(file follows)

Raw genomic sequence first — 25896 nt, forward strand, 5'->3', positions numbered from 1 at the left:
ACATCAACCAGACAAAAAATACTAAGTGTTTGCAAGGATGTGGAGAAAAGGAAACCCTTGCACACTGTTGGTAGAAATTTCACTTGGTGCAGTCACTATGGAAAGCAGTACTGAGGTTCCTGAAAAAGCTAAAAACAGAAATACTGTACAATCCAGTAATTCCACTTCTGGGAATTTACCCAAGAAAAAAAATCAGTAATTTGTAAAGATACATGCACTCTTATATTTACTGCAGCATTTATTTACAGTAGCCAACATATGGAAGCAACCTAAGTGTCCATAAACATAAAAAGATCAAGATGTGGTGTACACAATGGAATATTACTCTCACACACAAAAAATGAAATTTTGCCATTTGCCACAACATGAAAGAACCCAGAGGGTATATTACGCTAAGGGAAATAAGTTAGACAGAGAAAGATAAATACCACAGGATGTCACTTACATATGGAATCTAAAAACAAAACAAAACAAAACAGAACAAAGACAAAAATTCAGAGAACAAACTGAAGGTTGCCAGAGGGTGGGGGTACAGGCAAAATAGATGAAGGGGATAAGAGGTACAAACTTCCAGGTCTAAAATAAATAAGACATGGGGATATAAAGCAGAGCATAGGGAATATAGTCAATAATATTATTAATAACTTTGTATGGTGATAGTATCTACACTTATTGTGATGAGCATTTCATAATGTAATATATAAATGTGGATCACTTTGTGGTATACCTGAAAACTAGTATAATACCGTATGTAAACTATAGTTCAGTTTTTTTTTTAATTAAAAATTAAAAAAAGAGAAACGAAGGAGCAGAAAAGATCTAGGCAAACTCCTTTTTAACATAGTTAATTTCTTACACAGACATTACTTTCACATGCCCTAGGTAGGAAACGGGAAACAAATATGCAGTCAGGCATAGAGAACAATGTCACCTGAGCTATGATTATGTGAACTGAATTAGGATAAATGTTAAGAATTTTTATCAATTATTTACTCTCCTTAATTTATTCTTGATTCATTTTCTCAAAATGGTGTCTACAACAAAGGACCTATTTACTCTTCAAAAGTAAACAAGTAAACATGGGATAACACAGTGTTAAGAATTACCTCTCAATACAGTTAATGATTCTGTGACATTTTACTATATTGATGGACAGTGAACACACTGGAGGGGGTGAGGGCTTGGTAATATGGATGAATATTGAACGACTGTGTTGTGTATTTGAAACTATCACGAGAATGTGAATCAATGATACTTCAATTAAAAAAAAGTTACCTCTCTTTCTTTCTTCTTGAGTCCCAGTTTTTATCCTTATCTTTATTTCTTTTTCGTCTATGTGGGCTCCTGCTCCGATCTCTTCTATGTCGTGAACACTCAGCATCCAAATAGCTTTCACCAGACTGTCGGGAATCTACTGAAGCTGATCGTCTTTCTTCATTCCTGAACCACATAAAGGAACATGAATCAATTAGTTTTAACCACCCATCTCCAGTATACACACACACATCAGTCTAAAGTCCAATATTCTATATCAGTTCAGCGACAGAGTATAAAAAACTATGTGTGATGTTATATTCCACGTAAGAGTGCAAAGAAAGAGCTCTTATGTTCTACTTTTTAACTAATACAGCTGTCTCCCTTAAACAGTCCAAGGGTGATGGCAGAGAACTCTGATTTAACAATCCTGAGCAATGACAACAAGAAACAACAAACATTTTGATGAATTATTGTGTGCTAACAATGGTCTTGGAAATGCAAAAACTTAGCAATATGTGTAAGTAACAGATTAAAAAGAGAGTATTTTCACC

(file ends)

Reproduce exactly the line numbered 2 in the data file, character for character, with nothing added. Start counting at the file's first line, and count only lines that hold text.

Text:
ACATCAACCAGACAAAAAATACTAAGTGTTTGCAAGGATGTGGAGAAAAGGAAACCCTTGCACACTGTTGGTAGAAATTTCACTTGGTGCAGTCACTATGGAAAGCAGTACTGAGGTTCCTGAAAAAGCTAAAAACAGAAATACTGTACAATCCAGTAATTCCACTTCTGGGAATTTACCCAAGAAAAAAAATCAGTAATTTGTAAAGATACATGCACTCTTATATTTACTGCAGCATTTATTTACAGTAGCCAACATATGGAAGCAACCTAAGTGTCCATAAACATAAAAAGATCAAGATGTGGTGTACACAATGGAATATTACTCTCACACACAAAAAATGAAATTTTGCCATTTGCCACAACATGAAAGAACCCAGAGGGTATATTACGCTAAGGGAAATAAGTTAGACAGAGAAAGATAAATACCACAGGATGTCACTTACATATGGAATCTAAAAACAAAACAAAACAAAACAGAACAAAGACAAAAATTCAGAGAACAAACTGAAGGTTGCCAGAGGGTGGGGGTACAGGCAAAATAGATGAAGGGGATAAGAGGTACAAACTTCCAGGTCTAAAATAAATAAGACATGGGGATATAAAGCAGAGCATAGGGAATATAGTCAATAATATTATTAATAACTTTGTATGGTGATAGTATCTACACTTATTGTGATGAGCATTTCATAATGTAATATATAAATGTGGATCACTTTGTGGTATACCTGAAAACTAGTATAATACCGTATGTAAACTATAGTTCAGTTTTTTTTTTAATTAAAAATTAAAAAAAGAGAAACGAAGGAGCAGAAAAGATCTAGGCAAACTCCTTTTTAACATAGTTAATTTCTTACACAGACATTACTTTCACATGCCCTAGGTAGGAAACGGGAAACAAATATGCAGTCAGGCATAGAGAACAATGTCACCTGAGCTATGATTATGTGAACTGAATTAGGATAAATGTTAAGAATTTTTATCAATTATTTACTCTCCTTAATTTATTCTTGATTCATTTTCTCAAAATGGTGTCTACAACAAAGGACCTATTTACTCTTCAAAAGTAAACAAGTAAACATGGGATAACACAGTGTTAAGAATTACCTCTCAATACAGTTAATGATTCTGTGACATTTTACTATATTGATGGACAGTGAACACACTGGAGGGGGTGAGGGCTTGGTAATATGGATGAATATTGAACGACTGTGTTGTGTATTTGAAACTATCACGAGAATGTGAATCAATGATACTTCAATTAAAAAAAAGTTACCTCTCTTTCTTTCTTCTTGAGTCCCAGTTTTTATCCTTATCTTTATTTCTTTTTCGTCTATGTGGGCTCCTGCTCCGATCTCTTCTATGTCGTGAACACTCAGCATCCAAATAGCTTTCACCAGACTGTCGGGAATCTACTGAAGCTGATCGTCTTTCTTCATTCCTGAACCACATAAAGGAACATGAATCAATTAGTTTTAACCACCCATCTCCAGTATACACACACACATCAGTCTAAAGTCCAATATTCTATATCAGTTCAGCGACAGAGTATAAAAAACTATGTGTGATGTTATATTCCACGTAAGAGTGCAAAGAAAGAGCTCTTATGTTCTACTTTTTAACTAATACAGCTGTCTCCCTTAAACAGTCCAAGGGTGATGGCAGAGAACTCTGATTTAACAATCCTGAGCAATGACAACAAGAAACAACAAACATTTTGATGAATTATTGTGTGCTAACAATGGTCTTGGAAATGCAAAAACTTAGCAATATGTGTAAGTAACAGATTAAAAAGAGAGTATTTTCACC